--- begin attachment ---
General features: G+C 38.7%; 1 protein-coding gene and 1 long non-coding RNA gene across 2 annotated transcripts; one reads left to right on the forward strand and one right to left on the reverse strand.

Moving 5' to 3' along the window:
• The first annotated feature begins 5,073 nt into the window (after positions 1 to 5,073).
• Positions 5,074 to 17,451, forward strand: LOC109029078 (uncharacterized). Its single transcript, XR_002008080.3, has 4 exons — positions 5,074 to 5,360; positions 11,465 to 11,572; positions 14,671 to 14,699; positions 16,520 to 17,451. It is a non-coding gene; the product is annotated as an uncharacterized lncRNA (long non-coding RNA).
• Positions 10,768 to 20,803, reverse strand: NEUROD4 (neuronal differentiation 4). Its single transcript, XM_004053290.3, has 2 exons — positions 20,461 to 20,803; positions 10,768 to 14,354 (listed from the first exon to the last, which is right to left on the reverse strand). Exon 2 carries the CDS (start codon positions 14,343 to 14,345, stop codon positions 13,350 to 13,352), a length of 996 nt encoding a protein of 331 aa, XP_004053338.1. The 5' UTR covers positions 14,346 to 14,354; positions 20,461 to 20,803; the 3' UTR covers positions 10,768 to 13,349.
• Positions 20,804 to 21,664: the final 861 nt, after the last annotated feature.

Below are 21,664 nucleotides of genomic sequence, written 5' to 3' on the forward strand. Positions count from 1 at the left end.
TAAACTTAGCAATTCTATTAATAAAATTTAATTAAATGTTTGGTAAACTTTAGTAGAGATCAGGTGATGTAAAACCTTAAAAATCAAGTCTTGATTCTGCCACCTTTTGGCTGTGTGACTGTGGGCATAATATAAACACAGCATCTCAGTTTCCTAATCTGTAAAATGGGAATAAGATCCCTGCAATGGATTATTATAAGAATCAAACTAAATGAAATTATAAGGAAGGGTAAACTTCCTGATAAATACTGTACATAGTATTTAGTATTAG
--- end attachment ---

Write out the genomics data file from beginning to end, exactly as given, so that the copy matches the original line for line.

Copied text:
General features: G+C 38.7%; 1 protein-coding gene and 1 long non-coding RNA gene across 2 annotated transcripts; one reads left to right on the forward strand and one right to left on the reverse strand.

Moving 5' to 3' along the window:
• The first annotated feature begins 5,073 nt into the window (after positions 1 to 5,073).
• Positions 5,074 to 17,451, forward strand: LOC109029078 (uncharacterized). Its single transcript, XR_002008080.3, has 4 exons — positions 5,074 to 5,360; positions 11,465 to 11,572; positions 14,671 to 14,699; positions 16,520 to 17,451. It is a non-coding gene; the product is annotated as an uncharacterized lncRNA (long non-coding RNA).
• Positions 10,768 to 20,803, reverse strand: NEUROD4 (neuronal differentiation 4). Its single transcript, XM_004053290.3, has 2 exons — positions 20,461 to 20,803; positions 10,768 to 14,354 (listed from the first exon to the last, which is right to left on the reverse strand). Exon 2 carries the CDS (start codon positions 14,343 to 14,345, stop codon positions 13,350 to 13,352), a length of 996 nt encoding a protein of 331 aa, XP_004053338.1. The 5' UTR covers positions 14,346 to 14,354; positions 20,461 to 20,803; the 3' UTR covers positions 10,768 to 13,349.
• Positions 20,804 to 21,664: the final 861 nt, after the last annotated feature.

Below are 21,664 nucleotides of genomic sequence, written 5' to 3' on the forward strand. Positions count from 1 at the left end.
TAAACTTAGCAATTCTATTAATAAAATTTAATTAAATGTTTGGTAAACTTTAGTAGAGATCAGGTGATGTAAAACCTTAAAAATCAAGTCTTGATTCTGCCACCTTTTGGCTGTGTGACTGTGGGCATAATATAAACACAGCATCTCAGTTTCCTAATCTGTAAAATGGGAATAAGATCCCTGCAATGGATTATTATAAGAATCAAACTAAATGAAATTATAAGGAAGGGTAAACTTCCTGATAAATACTGTACATAGTATTTAGTATTAG